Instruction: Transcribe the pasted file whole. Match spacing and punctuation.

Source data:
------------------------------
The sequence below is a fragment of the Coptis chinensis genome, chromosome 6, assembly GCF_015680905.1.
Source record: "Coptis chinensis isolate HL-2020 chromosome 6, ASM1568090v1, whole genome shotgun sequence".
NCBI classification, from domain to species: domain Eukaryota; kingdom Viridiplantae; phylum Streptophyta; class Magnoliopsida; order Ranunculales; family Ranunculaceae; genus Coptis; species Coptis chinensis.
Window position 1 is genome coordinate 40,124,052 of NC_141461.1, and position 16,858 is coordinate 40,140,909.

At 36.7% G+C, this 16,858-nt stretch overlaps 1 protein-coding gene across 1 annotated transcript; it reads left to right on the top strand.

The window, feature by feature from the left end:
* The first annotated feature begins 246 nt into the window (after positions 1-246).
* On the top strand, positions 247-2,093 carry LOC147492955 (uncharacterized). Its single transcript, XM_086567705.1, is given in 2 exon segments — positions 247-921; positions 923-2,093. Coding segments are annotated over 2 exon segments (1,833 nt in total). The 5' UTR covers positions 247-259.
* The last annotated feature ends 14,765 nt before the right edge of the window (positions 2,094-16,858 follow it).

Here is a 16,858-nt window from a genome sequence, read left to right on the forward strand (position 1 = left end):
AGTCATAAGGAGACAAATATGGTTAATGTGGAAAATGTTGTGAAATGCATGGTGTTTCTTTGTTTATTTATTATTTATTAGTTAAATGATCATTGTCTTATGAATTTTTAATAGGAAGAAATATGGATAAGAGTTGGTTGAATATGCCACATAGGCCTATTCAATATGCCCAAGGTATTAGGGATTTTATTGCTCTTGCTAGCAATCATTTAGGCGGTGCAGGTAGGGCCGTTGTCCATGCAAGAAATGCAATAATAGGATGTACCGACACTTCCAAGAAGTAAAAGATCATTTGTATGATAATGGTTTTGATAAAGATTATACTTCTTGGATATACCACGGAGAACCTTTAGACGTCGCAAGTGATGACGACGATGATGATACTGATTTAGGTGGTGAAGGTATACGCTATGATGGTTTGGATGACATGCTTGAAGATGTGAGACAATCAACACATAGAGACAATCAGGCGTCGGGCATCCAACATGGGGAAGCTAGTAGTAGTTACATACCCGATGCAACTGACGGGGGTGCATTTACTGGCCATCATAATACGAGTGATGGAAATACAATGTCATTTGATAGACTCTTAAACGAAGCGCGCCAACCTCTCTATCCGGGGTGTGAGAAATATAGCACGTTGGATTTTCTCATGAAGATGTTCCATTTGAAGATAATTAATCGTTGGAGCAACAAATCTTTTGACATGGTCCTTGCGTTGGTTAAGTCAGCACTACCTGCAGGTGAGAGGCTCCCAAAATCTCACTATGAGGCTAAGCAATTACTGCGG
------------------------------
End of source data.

The sequence below is a fragment of the Coptis chinensis genome, chromosome 6, assembly GCF_015680905.1.
Source record: "Coptis chinensis isolate HL-2020 chromosome 6, ASM1568090v1, whole genome shotgun sequence".
NCBI classification, from domain to species: domain Eukaryota; kingdom Viridiplantae; phylum Streptophyta; class Magnoliopsida; order Ranunculales; family Ranunculaceae; genus Coptis; species Coptis chinensis.
Window position 1 is genome coordinate 40,124,052 of NC_141461.1, and position 16,858 is coordinate 40,140,909.

At 36.7% G+C, this 16,858-nt stretch overlaps 1 protein-coding gene across 1 annotated transcript; it reads left to right on the top strand.

The window, feature by feature from the left end:
* The first annotated feature begins 246 nt into the window (after positions 1-246).
* On the top strand, positions 247-2,093 carry LOC147492955 (uncharacterized). Its single transcript, XM_086567705.1, is given in 2 exon segments — positions 247-921; positions 923-2,093. Coding segments are annotated over 2 exon segments (1,833 nt in total). The 5' UTR covers positions 247-259.
* The last annotated feature ends 14,765 nt before the right edge of the window (positions 2,094-16,858 follow it).

Here is a 16,858-nt window from a genome sequence, read left to right on the forward strand (position 1 = left end):
AGTCATAAGGAGACAAATATGGTTAATGTGGAAAATGTTGTGAAATGCATGGTGTTTCTTTGTTTATTTATTATTTATTAGTTAAATGATCATTGTCTTATGAATTTTTAATAGGAAGAAATATGGATAAGAGTTGGTTGAATATGCCACATAGGCCTATTCAATATGCCCAAGGTATTAGGGATTTTATTGCTCTTGCTAGCAATCATTTAGGCGGTGCAGGTAGGGCCGTTGTCCATGCAAGAAATGCAATAATAGGATGTACCGACACTTCCAAGAAGTAAAAGATCATTTGTATGATAATGGTTTTGATAAAGATTATACTTCTTGGATATACCACGGAGAACCTTTAGACGTCGCAAGTGATGACGACGATGATGATACTGATTTAGGTGGTGAAGGTATACGCTATGATGGTTTGGATGACATGCTTGAAGATGTGAGACAATCAACACATAGAGACAATCAGGCGTCGGGCATCCAACATGGGGAAGCTAGTAGTAGTTACATACCCGATGCAACTGACGGGGGTGCATTTACTGGCCATCATAATACGAGTGATGGAAATACAATGTCATTTGATAGACTCTTAAACGAAGCGCGCCAACCTCTCTATCCGGGGTGTGAGAAATATAGCACGTTGGATTTTCTCATGAAGATGTTCCATTTGAAGATAATTAATCGTTGGAGCAACAAATCTTTTGACATGGTCCTTGCGTTGGTTAAGTCAGCACTACCTGCAGGTGAGAGGCTCCCAAAATCTCACTATGAGGCTAAGCAATTACTGCGG